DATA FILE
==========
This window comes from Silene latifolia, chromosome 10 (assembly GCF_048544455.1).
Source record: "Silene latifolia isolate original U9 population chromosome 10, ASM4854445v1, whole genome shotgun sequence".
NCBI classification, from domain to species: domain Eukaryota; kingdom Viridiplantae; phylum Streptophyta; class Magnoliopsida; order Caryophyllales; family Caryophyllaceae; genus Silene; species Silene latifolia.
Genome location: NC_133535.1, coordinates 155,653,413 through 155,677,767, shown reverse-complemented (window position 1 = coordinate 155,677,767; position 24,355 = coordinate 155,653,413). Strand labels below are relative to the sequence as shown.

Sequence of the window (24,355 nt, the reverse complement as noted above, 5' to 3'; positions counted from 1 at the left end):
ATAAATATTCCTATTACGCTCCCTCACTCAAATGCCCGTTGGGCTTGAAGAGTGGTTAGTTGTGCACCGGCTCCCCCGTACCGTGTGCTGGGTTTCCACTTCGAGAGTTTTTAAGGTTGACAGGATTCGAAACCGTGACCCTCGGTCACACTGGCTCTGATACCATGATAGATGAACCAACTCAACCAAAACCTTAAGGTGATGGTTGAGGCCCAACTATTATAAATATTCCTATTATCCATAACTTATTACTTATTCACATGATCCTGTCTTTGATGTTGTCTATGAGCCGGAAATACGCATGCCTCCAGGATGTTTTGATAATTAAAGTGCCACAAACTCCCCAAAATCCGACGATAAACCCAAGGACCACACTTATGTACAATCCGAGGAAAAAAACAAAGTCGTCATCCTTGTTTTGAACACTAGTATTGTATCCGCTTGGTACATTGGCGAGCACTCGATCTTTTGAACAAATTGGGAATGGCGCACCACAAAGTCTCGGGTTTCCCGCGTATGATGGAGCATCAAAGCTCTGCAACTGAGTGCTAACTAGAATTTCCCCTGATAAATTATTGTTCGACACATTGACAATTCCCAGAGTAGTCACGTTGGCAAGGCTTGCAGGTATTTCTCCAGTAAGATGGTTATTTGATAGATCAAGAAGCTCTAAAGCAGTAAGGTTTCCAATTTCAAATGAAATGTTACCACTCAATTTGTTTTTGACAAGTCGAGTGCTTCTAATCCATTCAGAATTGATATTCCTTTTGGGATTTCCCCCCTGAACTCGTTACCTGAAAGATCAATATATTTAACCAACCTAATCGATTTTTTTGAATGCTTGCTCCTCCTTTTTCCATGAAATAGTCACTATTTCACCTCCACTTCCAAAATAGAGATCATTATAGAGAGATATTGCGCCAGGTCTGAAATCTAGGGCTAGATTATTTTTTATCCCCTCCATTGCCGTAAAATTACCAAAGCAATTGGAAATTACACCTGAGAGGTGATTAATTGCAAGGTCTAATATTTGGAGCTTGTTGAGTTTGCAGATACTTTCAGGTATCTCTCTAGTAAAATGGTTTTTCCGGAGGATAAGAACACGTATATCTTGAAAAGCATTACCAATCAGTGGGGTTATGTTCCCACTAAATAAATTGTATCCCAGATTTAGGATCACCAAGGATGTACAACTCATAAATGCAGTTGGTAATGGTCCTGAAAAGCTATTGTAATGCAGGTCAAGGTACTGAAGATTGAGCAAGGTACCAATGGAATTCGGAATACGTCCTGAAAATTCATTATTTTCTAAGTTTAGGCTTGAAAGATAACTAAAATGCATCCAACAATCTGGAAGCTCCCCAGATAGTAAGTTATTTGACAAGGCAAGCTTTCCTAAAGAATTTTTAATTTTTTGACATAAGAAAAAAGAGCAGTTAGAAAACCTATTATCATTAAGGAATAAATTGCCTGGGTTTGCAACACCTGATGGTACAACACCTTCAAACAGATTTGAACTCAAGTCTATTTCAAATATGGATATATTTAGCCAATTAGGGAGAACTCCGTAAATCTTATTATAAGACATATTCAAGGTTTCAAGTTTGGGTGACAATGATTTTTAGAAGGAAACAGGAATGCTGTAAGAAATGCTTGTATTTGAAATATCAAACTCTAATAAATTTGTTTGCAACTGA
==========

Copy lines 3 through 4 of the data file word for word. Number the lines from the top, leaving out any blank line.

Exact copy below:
NCBI classification, from domain to species: domain Eukaryota; kingdom Viridiplantae; phylum Streptophyta; class Magnoliopsida; order Caryophyllales; family Caryophyllaceae; genus Silene; species Silene latifolia.
Genome location: NC_133535.1, coordinates 155,653,413 through 155,677,767, shown reverse-complemented (window position 1 = coordinate 155,677,767; position 24,355 = coordinate 155,653,413). Strand labels below are relative to the sequence as shown.